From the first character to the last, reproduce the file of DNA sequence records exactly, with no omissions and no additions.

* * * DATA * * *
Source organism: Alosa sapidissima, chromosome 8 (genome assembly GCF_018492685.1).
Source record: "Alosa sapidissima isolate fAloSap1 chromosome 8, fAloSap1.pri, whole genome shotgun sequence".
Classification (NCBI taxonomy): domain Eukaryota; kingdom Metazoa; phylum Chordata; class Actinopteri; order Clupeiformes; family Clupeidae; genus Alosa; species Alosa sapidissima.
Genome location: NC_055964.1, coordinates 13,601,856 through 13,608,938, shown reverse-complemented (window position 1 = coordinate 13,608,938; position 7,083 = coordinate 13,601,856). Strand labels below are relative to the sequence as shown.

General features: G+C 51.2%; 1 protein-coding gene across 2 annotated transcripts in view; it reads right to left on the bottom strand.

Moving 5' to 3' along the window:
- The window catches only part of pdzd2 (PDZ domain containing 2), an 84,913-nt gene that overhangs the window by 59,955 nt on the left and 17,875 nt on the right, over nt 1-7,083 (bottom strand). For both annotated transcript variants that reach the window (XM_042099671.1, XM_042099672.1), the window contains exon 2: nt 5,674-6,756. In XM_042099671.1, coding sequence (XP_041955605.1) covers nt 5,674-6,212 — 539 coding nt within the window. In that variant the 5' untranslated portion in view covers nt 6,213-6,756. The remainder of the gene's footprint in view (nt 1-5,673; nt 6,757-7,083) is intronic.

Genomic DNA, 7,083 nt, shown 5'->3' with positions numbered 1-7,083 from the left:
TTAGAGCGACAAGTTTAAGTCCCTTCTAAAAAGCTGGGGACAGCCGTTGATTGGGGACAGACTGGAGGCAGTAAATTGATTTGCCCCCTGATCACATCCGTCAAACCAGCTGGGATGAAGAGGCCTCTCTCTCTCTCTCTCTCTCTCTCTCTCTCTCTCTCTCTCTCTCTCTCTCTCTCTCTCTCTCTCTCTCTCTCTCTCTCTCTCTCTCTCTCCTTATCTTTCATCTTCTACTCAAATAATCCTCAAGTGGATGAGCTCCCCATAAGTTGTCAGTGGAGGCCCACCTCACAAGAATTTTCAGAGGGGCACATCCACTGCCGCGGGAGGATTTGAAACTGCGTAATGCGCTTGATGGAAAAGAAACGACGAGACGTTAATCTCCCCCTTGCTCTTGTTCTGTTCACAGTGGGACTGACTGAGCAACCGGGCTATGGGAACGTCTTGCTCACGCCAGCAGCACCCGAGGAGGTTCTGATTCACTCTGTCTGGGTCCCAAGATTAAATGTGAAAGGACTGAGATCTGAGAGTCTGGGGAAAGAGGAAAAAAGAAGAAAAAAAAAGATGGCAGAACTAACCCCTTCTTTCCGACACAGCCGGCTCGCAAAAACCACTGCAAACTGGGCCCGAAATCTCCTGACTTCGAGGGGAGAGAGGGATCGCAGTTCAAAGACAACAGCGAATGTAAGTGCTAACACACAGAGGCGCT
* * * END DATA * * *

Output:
Source organism: Alosa sapidissima, chromosome 8 (genome assembly GCF_018492685.1).
Source record: "Alosa sapidissima isolate fAloSap1 chromosome 8, fAloSap1.pri, whole genome shotgun sequence".
Classification (NCBI taxonomy): domain Eukaryota; kingdom Metazoa; phylum Chordata; class Actinopteri; order Clupeiformes; family Clupeidae; genus Alosa; species Alosa sapidissima.
Genome location: NC_055964.1, coordinates 13,601,856 through 13,608,938, shown reverse-complemented (window position 1 = coordinate 13,608,938; position 7,083 = coordinate 13,601,856). Strand labels below are relative to the sequence as shown.

General features: G+C 51.2%; 1 protein-coding gene across 2 annotated transcripts in view; it reads right to left on the bottom strand.

Moving 5' to 3' along the window:
- The window catches only part of pdzd2 (PDZ domain containing 2), an 84,913-nt gene that overhangs the window by 59,955 nt on the left and 17,875 nt on the right, over nt 1-7,083 (bottom strand). For both annotated transcript variants that reach the window (XM_042099671.1, XM_042099672.1), the window contains exon 2: nt 5,674-6,756. In XM_042099671.1, coding sequence (XP_041955605.1) covers nt 5,674-6,212 — 539 coding nt within the window. In that variant the 5' untranslated portion in view covers nt 6,213-6,756. The remainder of the gene's footprint in view (nt 1-5,673; nt 6,757-7,083) is intronic.

Genomic DNA, 7,083 nt, shown 5'->3' with positions numbered 1-7,083 from the left:
TTAGAGCGACAAGTTTAAGTCCCTTCTAAAAAGCTGGGGACAGCCGTTGATTGGGGACAGACTGGAGGCAGTAAATTGATTTGCCCCCTGATCACATCCGTCAAACCAGCTGGGATGAAGAGGCCTCTCTCTCTCTCTCTCTCTCTCTCTCTCTCTCTCTCTCTCTCTCTCTCTCTCTCTCTCTCTCTCTCTCTCTCTCTCTCTCTCTCTCTCTCCTTATCTTTCATCTTCTACTCAAATAATCCTCAAGTGGATGAGCTCCCCATAAGTTGTCAGTGGAGGCCCACCTCACAAGAATTTTCAGAGGGGCACATCCACTGCCGCGGGAGGATTTGAAACTGCGTAATGCGCTTGATGGAAAAGAAACGACGAGACGTTAATCTCCCCCTTGCTCTTGTTCTGTTCACAGTGGGACTGACTGAGCAACCGGGCTATGGGAACGTCTTGCTCACGCCAGCAGCACCCGAGGAGGTTCTGATTCACTCTGTCTGGGTCCCAAGATTAAATGTGAAAGGACTGAGATCTGAGAGTCTGGGGAAAGAGGAAAAAAGAAGAAAAAAAAAGATGGCAGAACTAACCCCTTCTTTCCGACACAGCCGGCTCGCAAAAACCACTGCAAACTGGGCCCGAAATCTCCTGACTTCGAGGGGAGAGAGGGATCGCAGTTCAAAGACAACAGCGAATGTAAGTGCTAACACACAGAGGCGCT